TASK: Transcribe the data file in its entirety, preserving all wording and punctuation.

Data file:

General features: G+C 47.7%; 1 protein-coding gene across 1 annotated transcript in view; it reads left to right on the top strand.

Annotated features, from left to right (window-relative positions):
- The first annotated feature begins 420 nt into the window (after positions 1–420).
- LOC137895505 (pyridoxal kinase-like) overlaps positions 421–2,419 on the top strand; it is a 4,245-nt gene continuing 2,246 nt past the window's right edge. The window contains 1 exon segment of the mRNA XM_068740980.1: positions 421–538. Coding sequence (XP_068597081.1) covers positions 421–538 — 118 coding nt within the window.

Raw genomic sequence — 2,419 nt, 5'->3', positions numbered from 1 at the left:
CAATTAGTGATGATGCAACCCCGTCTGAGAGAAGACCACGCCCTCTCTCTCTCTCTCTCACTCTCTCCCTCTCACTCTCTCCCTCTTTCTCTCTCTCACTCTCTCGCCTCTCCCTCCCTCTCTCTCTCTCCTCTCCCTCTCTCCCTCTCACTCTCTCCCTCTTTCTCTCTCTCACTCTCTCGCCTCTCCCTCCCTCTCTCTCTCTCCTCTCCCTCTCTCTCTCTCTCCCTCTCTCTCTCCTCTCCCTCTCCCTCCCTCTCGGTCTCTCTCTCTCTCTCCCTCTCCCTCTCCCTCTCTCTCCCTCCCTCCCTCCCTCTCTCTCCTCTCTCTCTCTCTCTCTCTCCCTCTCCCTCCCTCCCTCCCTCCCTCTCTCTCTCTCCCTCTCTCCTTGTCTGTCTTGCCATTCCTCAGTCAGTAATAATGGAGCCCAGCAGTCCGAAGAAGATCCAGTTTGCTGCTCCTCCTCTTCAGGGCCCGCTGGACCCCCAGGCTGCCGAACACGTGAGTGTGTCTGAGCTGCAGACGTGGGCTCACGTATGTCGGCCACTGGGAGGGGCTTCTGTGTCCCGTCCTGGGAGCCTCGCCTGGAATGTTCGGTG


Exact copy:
General features: G+C 47.7%; 1 protein-coding gene across 1 annotated transcript in view; it reads left to right on the top strand.

Annotated features, from left to right (window-relative positions):
- The first annotated feature begins 420 nt into the window (after positions 1–420).
- LOC137895505 (pyridoxal kinase-like) overlaps positions 421–2,419 on the top strand; it is a 4,245-nt gene continuing 2,246 nt past the window's right edge. The window contains 1 exon segment of the mRNA XM_068740980.1: positions 421–538. Coding sequence (XP_068597081.1) covers positions 421–538 — 118 coding nt within the window.

Raw genomic sequence — 2,419 nt, 5'->3', positions numbered from 1 at the left:
CAATTAGTGATGATGCAACCCCGTCTGAGAGAAGACCACGCCCTCTCTCTCTCTCTCTCACTCTCTCCCTCTCACTCTCTCCCTCTTTCTCTCTCTCACTCTCTCGCCTCTCCCTCCCTCTCTCTCTCTCCTCTCCCTCTCTCCCTCTCACTCTCTCCCTCTTTCTCTCTCTCACTCTCTCGCCTCTCCCTCCCTCTCTCTCTCTCCTCTCCCTCTCTCTCTCTCTCCCTCTCTCTCTCCTCTCCCTCTCCCTCCCTCTCGGTCTCTCTCTCTCTCTCCCTCTCCCTCTCCCTCTCTCTCCCTCCCTCCCTCCCTCTCTCTCCTCTCTCTCTCTCTCTCTCTCCCTCTCCCTCCCTCCCTCCCTCCCTCTCTCTCTCTCCCTCTCTCCTTGTCTGTCTTGCCATTCCTCAGTCAGTAATAATGGAGCCCAGCAGTCCGAAGAAGATCCAGTTTGCTGCTCCTCCTCTTCAGGGCCCGCTGGACCCCCAGGCTGCCGAACACGTGAGTGTGTCTGAGCTGCAGACGTGGGCTCACGTATGTCGGCCACTGGGAGGGGCTTCTGTGTCCCGTCCTGGGAGCCTCGCCTGGAATGTTCGGTG